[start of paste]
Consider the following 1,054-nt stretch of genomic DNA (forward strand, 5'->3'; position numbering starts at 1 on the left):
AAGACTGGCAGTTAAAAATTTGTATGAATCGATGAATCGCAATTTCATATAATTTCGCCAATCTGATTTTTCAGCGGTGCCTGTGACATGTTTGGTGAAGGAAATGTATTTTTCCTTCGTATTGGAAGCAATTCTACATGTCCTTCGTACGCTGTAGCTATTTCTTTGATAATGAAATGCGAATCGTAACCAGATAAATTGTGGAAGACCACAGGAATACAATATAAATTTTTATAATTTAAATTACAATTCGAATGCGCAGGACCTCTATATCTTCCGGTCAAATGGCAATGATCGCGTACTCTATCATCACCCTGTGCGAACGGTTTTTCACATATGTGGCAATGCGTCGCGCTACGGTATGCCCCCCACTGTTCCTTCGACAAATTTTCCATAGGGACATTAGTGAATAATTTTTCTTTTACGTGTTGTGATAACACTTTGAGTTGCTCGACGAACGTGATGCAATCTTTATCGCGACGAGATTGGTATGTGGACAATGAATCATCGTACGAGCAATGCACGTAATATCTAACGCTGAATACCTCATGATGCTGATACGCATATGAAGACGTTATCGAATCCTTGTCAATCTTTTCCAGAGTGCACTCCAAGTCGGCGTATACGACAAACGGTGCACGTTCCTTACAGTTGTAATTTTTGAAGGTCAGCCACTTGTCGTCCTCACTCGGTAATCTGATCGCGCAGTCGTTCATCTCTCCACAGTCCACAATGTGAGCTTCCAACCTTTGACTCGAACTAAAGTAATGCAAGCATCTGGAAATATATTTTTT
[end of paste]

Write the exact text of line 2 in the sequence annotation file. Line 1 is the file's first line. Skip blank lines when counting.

AAGACTGGCAGTTAAAAATTTGTATGAATCGATGAATCGCAATTTCATATAATTTCGCCAATCTGATTTTTCAGCGGTGCCTGTGACATGTTTGGTGAAGGAAATGTATTTTTCCTTCGTATTGGAAGCAATTCTACATGTCCTTCGTACGCTGTAGCTATTTCTTTGATAATGAAATGCGAATCGTAACCAGATAAATTGTGGAAGACCACAGGAATACAATATAAATTTTTATAATTTAAATTACAATTCGAATGCGCAGGACCTCTATATCTTCCGGTCAAATGGCAATGATCGCGTACTCTATCATCACCCTGTGCGAACGGTTTTTCACATATGTGGCAATGCGTCGCGCTACGGTATGCCCCCCACTGTTCCTTCGACAAATTTTCCATAGGGACATTAGTGAATAATTTTTCTTTTACGTGTTGTGATAACACTTTGAGTTGCTCGACGAACGTGATGCAATCTTTATCGCGACGAGATTGGTATGTGGACAATGAATCATCGTACGAGCAATGCACGTAATATCTAACGCTGAATACCTCATGATGCTGATACGCATATGAAGACGTTATCGAATCCTTGTCAATCTTTTCCAGAGTGCACTCCAAGTCGGCGTATACGACAAACGGTGCACGTTCCTTACAGTTGTAATTTTTGAAGGTCAGCCACTTGTCGTCCTCACTCGGTAATCTGATCGCGCAGTCGTTCATCTCTCCACAGTCCACAATGTGAGCTTCCAACCTTTGACTCGAACTAAAGTAATGCAAGCATCTGGAAATATATTTTTT